SONDOW, N. (1988). The decline of precognized events with the passage of time: Evidence from spontaneous dreams. Journal of the American Society for Psychical Research, 82, 33-51.
TRAUB, J. (1995). City on a hill: Testing the American dream at City College. New York: Perseus Books.
SELECTED PUBLICATIONS IN PARAPSYCHOLOGY, 1944-1997
SCHMEIDLER, G. R. (1944). Position effects as psychological phenomena. Journal of Parapsychology, 8, 110-123.
SCHMEIDLER, G. R. (1948). Research projects in parapsychology. Journal of Parapsychology, 12, 108-113.
SCHMEIDLER, G. R. (1949). Comparison of ESP scores with Rorschachs scored by different workers. Journal of the American Society for Psychical Research, 43, 94-97.
SCHMEIDLER, G. R. (1949). Personality correlates of ESP as shown by Rorschach studies. Journal of Parapsychology, 13, 23-31.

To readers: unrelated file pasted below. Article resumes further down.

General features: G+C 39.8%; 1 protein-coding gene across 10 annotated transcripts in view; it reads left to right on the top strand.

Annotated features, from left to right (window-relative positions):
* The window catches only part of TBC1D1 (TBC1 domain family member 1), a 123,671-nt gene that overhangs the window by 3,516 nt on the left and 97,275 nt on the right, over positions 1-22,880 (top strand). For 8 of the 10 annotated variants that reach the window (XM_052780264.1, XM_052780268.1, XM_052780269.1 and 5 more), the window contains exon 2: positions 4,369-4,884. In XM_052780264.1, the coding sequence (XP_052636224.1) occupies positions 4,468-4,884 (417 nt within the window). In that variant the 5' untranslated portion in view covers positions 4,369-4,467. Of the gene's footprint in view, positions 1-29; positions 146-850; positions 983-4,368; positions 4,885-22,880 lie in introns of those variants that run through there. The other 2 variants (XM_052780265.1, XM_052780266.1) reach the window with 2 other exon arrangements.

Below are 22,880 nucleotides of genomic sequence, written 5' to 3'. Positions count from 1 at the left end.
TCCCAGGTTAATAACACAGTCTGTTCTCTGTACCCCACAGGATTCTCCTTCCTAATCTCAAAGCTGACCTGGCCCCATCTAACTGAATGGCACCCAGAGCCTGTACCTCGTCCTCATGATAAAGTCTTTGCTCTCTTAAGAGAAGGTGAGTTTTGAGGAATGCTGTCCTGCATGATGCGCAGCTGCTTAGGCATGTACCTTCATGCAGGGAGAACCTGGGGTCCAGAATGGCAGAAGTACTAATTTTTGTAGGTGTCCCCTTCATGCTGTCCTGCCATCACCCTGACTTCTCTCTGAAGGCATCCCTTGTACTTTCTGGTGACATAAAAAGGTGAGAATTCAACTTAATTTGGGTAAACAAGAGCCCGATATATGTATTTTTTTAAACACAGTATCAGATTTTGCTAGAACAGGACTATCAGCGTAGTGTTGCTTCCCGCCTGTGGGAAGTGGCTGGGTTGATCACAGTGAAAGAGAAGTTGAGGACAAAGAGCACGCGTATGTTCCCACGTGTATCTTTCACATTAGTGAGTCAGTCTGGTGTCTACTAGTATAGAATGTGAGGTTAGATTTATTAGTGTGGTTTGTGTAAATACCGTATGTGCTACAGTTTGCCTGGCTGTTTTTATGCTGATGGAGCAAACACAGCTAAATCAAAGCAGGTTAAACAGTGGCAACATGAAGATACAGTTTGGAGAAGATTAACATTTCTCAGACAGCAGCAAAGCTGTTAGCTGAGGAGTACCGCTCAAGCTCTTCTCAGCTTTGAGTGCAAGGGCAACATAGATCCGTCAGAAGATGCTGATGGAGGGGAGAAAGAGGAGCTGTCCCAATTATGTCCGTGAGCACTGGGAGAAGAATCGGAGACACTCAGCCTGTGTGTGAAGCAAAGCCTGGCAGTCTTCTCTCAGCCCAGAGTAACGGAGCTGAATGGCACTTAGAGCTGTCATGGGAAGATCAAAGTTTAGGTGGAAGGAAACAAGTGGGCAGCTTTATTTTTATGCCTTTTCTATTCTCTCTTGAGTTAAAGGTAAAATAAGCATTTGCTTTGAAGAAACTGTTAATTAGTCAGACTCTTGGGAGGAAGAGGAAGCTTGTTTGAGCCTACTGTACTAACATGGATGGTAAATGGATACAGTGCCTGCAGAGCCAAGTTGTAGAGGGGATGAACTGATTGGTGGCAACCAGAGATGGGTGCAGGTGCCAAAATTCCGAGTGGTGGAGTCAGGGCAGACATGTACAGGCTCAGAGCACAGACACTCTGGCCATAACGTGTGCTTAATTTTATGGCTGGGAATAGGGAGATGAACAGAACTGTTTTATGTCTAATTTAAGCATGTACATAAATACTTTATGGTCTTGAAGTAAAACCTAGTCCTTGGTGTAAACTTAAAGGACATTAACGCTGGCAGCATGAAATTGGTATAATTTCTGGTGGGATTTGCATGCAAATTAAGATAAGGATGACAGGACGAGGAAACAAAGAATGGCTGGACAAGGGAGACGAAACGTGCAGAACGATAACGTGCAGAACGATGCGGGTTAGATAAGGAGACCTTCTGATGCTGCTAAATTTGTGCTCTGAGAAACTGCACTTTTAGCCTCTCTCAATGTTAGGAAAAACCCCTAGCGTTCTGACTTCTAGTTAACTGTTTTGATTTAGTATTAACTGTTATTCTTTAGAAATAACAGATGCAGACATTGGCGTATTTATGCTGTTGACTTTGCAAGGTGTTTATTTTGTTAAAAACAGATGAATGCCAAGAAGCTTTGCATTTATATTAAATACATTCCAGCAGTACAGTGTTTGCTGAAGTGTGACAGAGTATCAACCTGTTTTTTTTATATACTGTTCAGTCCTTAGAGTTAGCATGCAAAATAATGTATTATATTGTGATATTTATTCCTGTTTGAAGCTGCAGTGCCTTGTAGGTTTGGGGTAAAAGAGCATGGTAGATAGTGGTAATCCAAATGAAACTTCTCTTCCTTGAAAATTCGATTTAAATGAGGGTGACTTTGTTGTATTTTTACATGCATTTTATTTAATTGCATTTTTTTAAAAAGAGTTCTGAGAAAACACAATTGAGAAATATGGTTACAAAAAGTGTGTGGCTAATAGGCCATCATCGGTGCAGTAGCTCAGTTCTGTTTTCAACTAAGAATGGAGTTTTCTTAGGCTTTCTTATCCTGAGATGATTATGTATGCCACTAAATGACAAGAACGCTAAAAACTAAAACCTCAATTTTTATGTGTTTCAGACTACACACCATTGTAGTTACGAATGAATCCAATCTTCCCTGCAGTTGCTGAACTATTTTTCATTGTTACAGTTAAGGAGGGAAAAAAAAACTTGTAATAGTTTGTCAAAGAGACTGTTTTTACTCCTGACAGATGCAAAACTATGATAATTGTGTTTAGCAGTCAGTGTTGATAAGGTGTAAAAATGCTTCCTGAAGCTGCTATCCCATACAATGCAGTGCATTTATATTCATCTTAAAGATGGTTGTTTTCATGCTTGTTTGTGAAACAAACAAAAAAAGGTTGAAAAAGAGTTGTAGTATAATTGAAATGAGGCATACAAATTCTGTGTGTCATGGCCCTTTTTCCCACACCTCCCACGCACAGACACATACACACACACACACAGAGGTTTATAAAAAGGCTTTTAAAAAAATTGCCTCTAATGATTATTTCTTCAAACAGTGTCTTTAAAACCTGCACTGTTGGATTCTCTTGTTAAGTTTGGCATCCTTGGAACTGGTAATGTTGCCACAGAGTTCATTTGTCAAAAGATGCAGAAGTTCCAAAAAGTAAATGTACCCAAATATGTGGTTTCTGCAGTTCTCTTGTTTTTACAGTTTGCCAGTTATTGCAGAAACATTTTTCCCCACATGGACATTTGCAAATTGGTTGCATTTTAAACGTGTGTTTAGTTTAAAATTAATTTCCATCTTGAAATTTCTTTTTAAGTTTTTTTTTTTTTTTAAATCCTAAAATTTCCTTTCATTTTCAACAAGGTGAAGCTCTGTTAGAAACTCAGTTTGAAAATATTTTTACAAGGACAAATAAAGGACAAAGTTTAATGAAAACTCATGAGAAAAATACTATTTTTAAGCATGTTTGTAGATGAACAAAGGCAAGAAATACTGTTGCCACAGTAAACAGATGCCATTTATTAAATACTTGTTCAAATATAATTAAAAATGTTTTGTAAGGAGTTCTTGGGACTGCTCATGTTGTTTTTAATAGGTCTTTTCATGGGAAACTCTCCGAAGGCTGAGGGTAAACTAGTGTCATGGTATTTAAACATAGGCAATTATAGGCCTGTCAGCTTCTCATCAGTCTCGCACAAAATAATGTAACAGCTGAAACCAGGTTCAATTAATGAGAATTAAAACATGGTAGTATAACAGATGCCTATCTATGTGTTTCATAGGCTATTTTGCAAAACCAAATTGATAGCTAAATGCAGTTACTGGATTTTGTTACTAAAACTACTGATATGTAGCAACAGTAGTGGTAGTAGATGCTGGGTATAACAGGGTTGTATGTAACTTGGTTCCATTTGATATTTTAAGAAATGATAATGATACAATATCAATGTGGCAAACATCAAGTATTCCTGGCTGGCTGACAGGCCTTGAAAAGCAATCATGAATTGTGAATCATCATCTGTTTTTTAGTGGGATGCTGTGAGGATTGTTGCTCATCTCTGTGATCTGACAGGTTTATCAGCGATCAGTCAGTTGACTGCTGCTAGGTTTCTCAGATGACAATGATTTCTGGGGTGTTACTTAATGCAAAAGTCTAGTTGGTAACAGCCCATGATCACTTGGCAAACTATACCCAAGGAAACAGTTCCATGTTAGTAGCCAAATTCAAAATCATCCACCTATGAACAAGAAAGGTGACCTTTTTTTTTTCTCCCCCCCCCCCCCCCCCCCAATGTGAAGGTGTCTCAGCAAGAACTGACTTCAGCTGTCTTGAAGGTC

SCHMEIDLER, G. R. (1950). Some relations between Picture-Frustration ratings and ESP scores. Journal of Personality, 18, 331-343.
SCHMEIDLER, G. R. (1952). Personal values and ESP scores. Journal of Abnormal Psychology, 47, 757-761.
SCHMEIDLER, G. R. (1952). Rorschachs and ESP scores of patients suffering from cerebral concussion. Journal of Parapsychology, 16, 80-89.
SCHMEIDLER, G. R. (1954). Picture-Frustration ratings and ESP scores for subjects who showed moderate annoyance at the ESP task. Journal of Parapsychology, 18, 137-152.
SCHMEIDLER, G. (1954). Personality dynamics and psychical research. Bulletin of the Menninger Clinic, 18, 19-30.
SCHMEIDLER, G. (1958). Analysis and evaluation of proxy sessions with Mrs. Caroline Chapman. Journal of Parapsychology, 22, 137-155.